How often do we take a moment to look through other people’s eyes in how they perceive us? In a job interview when an interviewer asks us, “How would someone you know describe you,” it can leave us flustered, first trying to think of who we’re trying to emulate and what they would say of us.
Do we pick a sibling, a peer, a manager? And what would they really say about us? Do we tell the truth? Do you really know how would someone describe you? How much does the interviewer really want to know?
Sometimes the interviewer provides us with a specific person, such as a former colleague or a best friend and we find ourselves distracted in the interview trying to get in the head of the person we know.
But, there is no need for all the over-thinking. The truth about this interview question, is that it is really just another way to ask you about your strengths and weaknesses from another perspective.
In reality, it doesn’t matter who you decide to personify in your explanation, the interviewer wants to know what traits others recognize in you that you also recognize in yourself.
If you get asked this question in the interview, don’t sweat it. Just find ways to emphasize your best qualities and if you can, go one step further to frame a point of context for the interviewer.
For example, whether you choose a personal or business example, you might say something similar to one of the following statements:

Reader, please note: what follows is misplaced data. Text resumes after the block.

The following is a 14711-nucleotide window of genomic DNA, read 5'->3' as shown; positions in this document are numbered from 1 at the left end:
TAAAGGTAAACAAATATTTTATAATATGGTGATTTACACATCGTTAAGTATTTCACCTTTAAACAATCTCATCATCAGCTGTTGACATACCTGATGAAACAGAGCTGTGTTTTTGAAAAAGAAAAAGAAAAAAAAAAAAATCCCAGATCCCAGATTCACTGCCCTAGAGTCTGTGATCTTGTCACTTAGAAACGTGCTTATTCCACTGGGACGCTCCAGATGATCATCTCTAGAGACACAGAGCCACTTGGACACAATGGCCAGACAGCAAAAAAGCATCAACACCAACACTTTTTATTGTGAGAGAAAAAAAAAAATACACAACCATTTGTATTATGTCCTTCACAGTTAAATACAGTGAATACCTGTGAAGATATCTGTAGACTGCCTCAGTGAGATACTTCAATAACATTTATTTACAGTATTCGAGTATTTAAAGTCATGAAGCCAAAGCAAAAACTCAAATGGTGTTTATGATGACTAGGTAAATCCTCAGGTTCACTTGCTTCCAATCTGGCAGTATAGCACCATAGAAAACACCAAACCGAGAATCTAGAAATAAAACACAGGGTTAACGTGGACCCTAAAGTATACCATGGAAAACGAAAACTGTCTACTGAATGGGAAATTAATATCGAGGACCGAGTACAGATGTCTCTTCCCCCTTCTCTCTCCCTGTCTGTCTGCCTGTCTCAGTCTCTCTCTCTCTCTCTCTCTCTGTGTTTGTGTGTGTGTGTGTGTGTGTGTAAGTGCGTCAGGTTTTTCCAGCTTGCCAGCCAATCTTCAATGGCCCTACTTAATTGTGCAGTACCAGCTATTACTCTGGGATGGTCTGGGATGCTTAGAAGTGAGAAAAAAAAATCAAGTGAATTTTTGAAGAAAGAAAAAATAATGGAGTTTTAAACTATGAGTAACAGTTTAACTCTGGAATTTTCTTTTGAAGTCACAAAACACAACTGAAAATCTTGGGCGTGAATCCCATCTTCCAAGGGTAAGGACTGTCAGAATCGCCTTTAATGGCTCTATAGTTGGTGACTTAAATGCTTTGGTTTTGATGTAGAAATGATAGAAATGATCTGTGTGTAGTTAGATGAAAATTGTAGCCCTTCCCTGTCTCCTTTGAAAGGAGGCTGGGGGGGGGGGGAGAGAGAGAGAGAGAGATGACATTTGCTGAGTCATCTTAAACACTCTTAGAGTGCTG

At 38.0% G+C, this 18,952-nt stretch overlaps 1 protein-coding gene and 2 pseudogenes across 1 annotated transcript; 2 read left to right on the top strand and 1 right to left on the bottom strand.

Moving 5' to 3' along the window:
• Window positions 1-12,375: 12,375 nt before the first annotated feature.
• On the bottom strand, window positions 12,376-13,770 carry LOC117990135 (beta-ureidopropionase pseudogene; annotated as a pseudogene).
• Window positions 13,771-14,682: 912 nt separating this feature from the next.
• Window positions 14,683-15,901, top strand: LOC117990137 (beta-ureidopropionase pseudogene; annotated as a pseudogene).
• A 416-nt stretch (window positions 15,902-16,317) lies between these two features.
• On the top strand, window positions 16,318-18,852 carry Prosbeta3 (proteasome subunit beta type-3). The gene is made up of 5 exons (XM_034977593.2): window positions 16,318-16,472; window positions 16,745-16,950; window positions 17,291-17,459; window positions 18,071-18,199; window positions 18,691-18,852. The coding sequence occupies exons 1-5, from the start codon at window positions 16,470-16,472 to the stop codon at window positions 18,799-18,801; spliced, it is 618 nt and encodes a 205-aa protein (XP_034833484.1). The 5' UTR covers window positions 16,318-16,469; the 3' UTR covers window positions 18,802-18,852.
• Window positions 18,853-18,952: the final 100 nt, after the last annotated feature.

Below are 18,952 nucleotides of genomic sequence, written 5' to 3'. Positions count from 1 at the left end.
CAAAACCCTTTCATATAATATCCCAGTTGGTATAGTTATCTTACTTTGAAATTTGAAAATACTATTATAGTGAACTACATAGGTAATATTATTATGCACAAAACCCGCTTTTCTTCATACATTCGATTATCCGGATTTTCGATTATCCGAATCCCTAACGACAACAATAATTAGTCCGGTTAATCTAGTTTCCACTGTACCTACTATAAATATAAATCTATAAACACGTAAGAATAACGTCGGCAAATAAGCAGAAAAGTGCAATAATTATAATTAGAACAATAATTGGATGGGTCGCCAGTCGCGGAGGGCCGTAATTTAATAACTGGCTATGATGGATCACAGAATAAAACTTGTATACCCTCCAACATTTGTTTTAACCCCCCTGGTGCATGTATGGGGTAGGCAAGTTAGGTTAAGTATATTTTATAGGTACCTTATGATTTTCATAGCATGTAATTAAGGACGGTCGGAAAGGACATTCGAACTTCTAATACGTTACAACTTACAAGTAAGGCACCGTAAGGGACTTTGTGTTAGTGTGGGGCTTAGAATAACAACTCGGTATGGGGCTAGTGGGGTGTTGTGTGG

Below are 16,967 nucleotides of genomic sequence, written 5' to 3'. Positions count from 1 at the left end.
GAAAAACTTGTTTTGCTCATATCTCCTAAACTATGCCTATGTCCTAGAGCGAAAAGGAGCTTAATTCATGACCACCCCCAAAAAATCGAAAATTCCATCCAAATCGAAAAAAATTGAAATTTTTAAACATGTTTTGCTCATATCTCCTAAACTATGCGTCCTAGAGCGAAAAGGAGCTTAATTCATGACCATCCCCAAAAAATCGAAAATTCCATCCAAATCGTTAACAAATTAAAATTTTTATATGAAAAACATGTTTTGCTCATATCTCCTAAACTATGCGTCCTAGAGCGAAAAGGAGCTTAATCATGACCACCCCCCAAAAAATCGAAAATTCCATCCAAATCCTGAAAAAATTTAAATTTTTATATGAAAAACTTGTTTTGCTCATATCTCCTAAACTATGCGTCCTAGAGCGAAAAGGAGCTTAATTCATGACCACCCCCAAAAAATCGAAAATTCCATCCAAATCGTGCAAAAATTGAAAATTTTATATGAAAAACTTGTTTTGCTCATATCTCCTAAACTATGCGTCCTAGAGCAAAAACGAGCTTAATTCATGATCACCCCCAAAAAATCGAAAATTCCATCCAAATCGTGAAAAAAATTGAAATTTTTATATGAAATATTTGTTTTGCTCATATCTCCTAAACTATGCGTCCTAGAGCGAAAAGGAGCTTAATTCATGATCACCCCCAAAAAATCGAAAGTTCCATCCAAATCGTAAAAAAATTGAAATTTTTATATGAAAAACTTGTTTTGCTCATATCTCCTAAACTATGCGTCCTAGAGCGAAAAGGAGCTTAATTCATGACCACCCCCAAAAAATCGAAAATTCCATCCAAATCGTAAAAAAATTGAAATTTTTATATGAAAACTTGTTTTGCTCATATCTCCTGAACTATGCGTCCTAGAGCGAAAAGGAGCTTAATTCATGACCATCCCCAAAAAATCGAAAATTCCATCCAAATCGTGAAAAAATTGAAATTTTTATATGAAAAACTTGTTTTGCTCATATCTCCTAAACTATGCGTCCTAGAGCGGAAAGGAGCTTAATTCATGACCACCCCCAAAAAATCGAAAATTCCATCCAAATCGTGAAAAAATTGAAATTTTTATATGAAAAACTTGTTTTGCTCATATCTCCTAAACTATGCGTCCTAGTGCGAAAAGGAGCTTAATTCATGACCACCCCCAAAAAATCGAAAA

“My last manager would describe me as personable and reliable. I always showed up early to make sure everything was set for the day on the floor and went above and beyond to make each customer’s experience in the store a great one.”
“My friends say I’m a go-to person. I always have a solution for every problem, a kind word for a bad day, and am always happy to make an introduction or connection to someone in my network. I’m the person they come to when they need help working through any issues they are dealing with.”
“My coach says I’m the heart of our team. While I’m not the star player, I support everyone whole-heartedly. If someone needs extra practice, I stay late with them to work on drills. If I’m on the bench, I make sure my teammates can hear me cheering for them. If someone’s game is off, I try to help them get focused and to eliminate any worries or stress that may be distracting them. I know my contributions on and off the court help give us a winning edge and boost morale.”
To effectively answer this question, all you really need to do is to take any key strength or highlight of your personality, back it up with examples from your experience, and identify a person in your life who would be privy to experiencing these qualities and actions from you.
As with answering any interview question, it does need to come from a place of sincerity and honesty. Interviewers can sense when you’re not being genuine or when something’s blatantly a lie.
Like, you wouldn’t say that your former CEO thought of you as a great confident because you kept all his secrets about upcoming job cuts and management changes. One, because it doesn’t sound genuine and two, if it were true, you’ve just sabotaged yourself by proving you’re not a great confidant in exposing his secrets in the interview.
If you do decide to include a weakness in the mix, be sure to turn it into a positive. For more on how to do this and addressing your weaknesses in the interview you can read the article on The ‘What’s Your Greatest Weakness’ Interview Question.
And try to avoid using your mother (or another parent) as your example, as most parents think their offspring are wonderful, and your answer may just come off as arrogant or tacky.
Keep your answers concise, classy, and cheery. And never worry about how someone would describe you again, because you are someone, and you have complete control over how to answer and ace this question in the interview.